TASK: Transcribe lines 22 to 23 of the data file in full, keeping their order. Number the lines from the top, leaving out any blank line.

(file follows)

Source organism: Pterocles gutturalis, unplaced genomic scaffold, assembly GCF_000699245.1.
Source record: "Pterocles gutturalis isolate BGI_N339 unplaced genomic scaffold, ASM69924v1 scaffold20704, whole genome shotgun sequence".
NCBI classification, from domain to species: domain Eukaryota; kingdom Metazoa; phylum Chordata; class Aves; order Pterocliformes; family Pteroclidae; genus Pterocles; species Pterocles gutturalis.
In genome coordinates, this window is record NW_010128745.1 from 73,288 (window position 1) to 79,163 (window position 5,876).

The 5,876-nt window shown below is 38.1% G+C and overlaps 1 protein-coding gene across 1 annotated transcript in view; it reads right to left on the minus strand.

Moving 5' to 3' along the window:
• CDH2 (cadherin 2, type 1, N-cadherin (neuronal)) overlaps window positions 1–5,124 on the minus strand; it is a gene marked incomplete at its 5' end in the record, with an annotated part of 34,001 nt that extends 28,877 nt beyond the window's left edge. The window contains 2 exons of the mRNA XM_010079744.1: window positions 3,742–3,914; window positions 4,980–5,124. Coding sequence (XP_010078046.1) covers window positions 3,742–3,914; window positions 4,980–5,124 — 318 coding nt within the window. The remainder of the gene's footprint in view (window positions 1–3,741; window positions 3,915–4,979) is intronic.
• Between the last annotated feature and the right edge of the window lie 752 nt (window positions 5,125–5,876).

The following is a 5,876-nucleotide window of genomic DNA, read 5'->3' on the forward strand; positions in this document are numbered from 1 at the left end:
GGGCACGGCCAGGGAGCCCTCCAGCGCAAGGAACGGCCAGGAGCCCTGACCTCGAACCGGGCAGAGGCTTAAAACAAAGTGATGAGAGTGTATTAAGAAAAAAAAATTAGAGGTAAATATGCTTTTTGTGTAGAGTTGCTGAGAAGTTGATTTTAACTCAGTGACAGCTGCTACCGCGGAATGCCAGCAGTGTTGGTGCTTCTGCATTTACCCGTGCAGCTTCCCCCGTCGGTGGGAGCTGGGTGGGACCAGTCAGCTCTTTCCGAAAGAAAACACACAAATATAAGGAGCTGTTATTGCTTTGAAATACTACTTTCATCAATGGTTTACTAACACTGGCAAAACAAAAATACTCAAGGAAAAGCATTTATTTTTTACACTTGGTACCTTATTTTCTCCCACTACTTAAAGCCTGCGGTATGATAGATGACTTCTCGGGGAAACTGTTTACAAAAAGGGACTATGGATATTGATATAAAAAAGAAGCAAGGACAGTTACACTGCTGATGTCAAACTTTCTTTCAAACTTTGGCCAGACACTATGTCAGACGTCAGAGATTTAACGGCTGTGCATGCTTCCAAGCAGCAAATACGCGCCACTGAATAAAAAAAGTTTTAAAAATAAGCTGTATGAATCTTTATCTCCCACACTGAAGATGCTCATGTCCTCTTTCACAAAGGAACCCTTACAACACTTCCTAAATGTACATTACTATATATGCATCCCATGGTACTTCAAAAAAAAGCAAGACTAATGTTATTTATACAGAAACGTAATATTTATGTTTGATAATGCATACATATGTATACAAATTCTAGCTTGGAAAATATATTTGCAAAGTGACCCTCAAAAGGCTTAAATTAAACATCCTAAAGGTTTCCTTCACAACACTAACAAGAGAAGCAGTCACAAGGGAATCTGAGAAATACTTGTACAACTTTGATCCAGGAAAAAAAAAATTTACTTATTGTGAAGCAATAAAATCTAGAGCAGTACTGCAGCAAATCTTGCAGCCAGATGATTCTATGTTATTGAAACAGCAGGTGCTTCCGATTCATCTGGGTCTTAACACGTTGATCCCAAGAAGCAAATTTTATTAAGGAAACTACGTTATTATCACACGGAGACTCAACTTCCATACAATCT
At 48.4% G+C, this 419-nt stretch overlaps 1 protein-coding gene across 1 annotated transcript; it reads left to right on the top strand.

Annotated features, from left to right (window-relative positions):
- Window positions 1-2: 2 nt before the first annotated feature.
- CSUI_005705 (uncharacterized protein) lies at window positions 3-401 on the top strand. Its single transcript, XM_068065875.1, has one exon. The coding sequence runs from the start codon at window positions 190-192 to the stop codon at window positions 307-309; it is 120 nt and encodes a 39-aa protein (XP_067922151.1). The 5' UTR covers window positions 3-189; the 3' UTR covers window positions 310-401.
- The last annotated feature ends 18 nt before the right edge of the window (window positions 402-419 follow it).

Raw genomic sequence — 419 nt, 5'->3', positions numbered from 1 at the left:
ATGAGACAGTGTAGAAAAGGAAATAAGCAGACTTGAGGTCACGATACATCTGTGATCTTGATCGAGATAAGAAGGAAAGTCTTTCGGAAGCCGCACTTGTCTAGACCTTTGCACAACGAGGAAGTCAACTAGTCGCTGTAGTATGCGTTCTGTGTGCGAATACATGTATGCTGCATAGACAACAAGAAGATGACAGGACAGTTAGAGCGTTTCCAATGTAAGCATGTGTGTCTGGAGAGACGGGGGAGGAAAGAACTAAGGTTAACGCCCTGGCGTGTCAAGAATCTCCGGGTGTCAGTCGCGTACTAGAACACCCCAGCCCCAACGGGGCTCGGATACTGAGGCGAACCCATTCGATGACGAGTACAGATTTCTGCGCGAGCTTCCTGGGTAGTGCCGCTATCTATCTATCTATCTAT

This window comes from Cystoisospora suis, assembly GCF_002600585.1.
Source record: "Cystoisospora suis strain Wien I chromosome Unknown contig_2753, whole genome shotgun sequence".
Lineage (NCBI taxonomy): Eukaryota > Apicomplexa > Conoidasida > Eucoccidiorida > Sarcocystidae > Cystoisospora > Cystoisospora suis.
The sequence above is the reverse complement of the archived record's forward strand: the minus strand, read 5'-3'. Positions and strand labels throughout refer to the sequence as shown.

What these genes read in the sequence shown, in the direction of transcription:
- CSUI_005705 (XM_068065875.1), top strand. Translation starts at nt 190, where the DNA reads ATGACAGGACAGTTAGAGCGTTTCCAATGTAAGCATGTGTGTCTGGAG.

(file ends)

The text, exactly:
What these genes read in the sequence shown, in the direction of transcription:
- CSUI_005705 (XM_068065875.1), top strand. Translation starts at nt 190, where the DNA reads ATGACAGGACAGTTAGAGCGTTTCCAATGTAAGCATGTGTGTCTGGAG.